Investment Trust Warrants
Investment Trust derivatives: Warrants
Investment trusts are collective investments similar to mutual funds or unit trusts, but generally with lower fees and are actual investment companies with shares that can be traded, rather than units representing the underlying investment holdings (See my related article for a detailed description of these). When these investment companies are created they often issue warrants to the initial share-holders to help finance the launch of the company.
These warrants are long-dated call options (or covered call warrants in the UK) with a strike-price typically the same as the launch price of the share providing a highly geared (leveraged) exposure to the underlying investment. There are very few of these in existence (about 10 at time of writing) These are more difficult to trade, due to low-liquidity and tend to have wide bid-offer spreads. Their value can be determined using normal option-pricing methods (e.g. Black Scholes option pricing) based on length of time to maturity and share price.
This article is about how to invest in these riskier investments and the similar Subscription Shares which are issued later in the company's life to raise funds.
Disclaimer: Information in this and other linked articles is unregulated and for general information only and is not intended to be relied upon in making specific investment decisions. Appropriate independent advice should be obtained before making any such decision.
How Warrants Work
Investment trust warrants are call options on the underlying Investment trusts usually issed with a very long life (e.g. several years) and a strike-price the same as the IT launch price. Investment trusts usually trade at a discount, so prices generally fall after launch until the net-asset value of the company has increased above the launch price. The warrant is tradable and its value is determined by market forces, but on exercise at the end of it's life it will be worth the difference between the share price on that date and the strike-price (i.e. the gain in the share-price over that period)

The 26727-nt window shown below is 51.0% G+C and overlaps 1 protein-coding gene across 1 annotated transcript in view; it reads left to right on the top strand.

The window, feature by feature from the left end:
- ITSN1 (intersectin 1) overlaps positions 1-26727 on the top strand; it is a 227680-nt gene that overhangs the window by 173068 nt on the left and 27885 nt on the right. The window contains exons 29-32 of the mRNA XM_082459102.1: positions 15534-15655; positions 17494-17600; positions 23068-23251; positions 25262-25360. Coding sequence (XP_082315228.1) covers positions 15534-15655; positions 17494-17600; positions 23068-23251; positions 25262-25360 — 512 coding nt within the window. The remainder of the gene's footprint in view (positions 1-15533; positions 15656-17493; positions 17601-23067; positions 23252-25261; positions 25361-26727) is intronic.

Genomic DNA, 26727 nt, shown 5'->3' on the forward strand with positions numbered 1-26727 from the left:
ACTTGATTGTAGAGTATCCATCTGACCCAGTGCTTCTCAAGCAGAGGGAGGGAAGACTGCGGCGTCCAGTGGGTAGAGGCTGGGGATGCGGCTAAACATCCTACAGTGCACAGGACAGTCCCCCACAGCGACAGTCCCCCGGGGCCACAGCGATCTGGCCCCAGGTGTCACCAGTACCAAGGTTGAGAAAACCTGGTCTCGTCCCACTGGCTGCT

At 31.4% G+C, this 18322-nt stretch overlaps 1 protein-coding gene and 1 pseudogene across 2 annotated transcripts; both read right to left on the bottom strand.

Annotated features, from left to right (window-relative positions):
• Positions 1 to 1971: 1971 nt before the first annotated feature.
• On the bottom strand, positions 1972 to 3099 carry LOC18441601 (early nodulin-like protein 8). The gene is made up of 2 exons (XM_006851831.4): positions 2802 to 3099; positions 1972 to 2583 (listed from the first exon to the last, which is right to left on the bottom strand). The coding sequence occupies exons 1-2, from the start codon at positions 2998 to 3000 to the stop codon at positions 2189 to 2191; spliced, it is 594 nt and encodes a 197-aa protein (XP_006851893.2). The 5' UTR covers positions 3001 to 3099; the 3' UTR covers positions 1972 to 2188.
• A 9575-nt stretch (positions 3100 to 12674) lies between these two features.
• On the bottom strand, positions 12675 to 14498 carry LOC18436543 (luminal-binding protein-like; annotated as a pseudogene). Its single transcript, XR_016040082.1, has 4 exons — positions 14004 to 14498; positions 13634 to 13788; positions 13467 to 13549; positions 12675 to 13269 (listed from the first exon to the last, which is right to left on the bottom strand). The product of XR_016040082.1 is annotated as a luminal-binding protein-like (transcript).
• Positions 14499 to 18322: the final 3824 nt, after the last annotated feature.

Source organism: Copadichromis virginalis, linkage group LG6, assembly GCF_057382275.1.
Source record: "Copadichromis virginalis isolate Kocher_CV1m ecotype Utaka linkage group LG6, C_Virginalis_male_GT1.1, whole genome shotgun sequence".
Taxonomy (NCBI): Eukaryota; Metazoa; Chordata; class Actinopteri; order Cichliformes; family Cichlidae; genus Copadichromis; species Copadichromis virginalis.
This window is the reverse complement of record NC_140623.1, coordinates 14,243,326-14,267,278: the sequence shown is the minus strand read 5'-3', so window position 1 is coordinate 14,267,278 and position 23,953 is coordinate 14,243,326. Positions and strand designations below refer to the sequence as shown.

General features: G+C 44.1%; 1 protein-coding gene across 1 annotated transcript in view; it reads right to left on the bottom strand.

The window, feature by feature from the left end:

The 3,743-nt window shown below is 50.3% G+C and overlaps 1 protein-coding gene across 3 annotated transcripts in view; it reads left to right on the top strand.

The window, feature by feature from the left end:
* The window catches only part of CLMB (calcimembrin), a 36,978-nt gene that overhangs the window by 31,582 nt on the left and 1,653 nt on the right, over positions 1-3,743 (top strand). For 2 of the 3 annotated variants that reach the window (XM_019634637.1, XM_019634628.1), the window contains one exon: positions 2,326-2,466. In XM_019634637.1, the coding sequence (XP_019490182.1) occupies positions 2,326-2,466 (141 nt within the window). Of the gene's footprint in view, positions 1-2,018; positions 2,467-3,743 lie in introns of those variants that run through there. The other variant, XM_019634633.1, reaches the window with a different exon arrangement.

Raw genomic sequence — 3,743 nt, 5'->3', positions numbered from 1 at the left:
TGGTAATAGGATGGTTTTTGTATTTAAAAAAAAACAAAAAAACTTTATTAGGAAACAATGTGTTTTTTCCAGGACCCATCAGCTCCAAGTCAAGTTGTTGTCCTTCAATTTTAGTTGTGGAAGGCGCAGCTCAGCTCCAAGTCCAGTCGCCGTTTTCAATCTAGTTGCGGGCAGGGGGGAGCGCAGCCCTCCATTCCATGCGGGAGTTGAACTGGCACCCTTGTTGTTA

There are very few sources of information concerning investment trust warrants, but the best web-site is probably TrustNet This gives a useful table of all of the remaining warrants and their prices, strike prices etc.
The value of IT warrants can be determined using normal option-pricing methods (e.g. Black Scholes option pricing - see module below and My separate option pricing article) based on length of time to maturity and share price, but the above table gives the current market price. The simple way to approximate the value of the warrant is to consider the following.Is the share price above the strike price ("In the money")Is the share price below the strike price ("Out of the money")If not, what is the chance of the price rising to the strike priceIf the price remain below the strike price the warrant is worthlessIf the price rises by x% how much will the value of the warrant increase?
Investment Trust Warrants Currently Available
Here are the investment trust warrants currently available (at time of writing) and the date on which they can be exercised (if available):ABERDEEN ASIAN INCOME (31 May 2013)ABERDEEN LATIN AMERICAN INCOME LTD SUB (31-Dec 2013)BLUE PLANET FINANCIALS GROWTH & INCOME (31 July 2010)CITY NATURAL RESOURCES HIGH YIELD (31 Oct 2009)FINSBURY WORLDWIDE PHARMACEUTICAL TRUST (31 July 2009)HENDERSON OPPORTUNITIES TRUST (15 Feb 2014)IMPAX ENVIRONMENTAL MARKETS (15 June 2010)INVISTA EUROPEAN REAL ESTATE (30 September 2011)JP MORGAN INDIAN IT PLCJP MORGAN PRIVATE EQUITY (30 June 2014)JUPITER GREEN IT PLC (31 July 2011)LAZARD WORLD TRUSTMIDAS INCOME & GROWTH TRUST (31 Aug 2010)NEW INDIA IT (30 June 2010)PERPETUAL INCOME AND GROWTH INVESTMENT TRUST PLCRCM TECHNOLOGY TRUST PLCSR EUROPE INVESTMENT TRUST PLC
Black and Scholes Option Pricing Model
The Black Scholes option pricing Model:
C=Theoretical Call Premium
S=Current Stock Price
t=time until option expiry
K=option strike price
r=risk-free interst rate
N=cumulative standard normal distribution
e=expoential term (2.7183)
d2=d1 - sSQRT(t)
s=standard deviation of stock returns
1) The stock pays no dividends
2) European exercise terms are used (option can only be exercised on the expiration date)
3) Markets are efficient.
4) No commissions are charged
5) Interest rates remain constant and known
6) Returns are lognormally distributed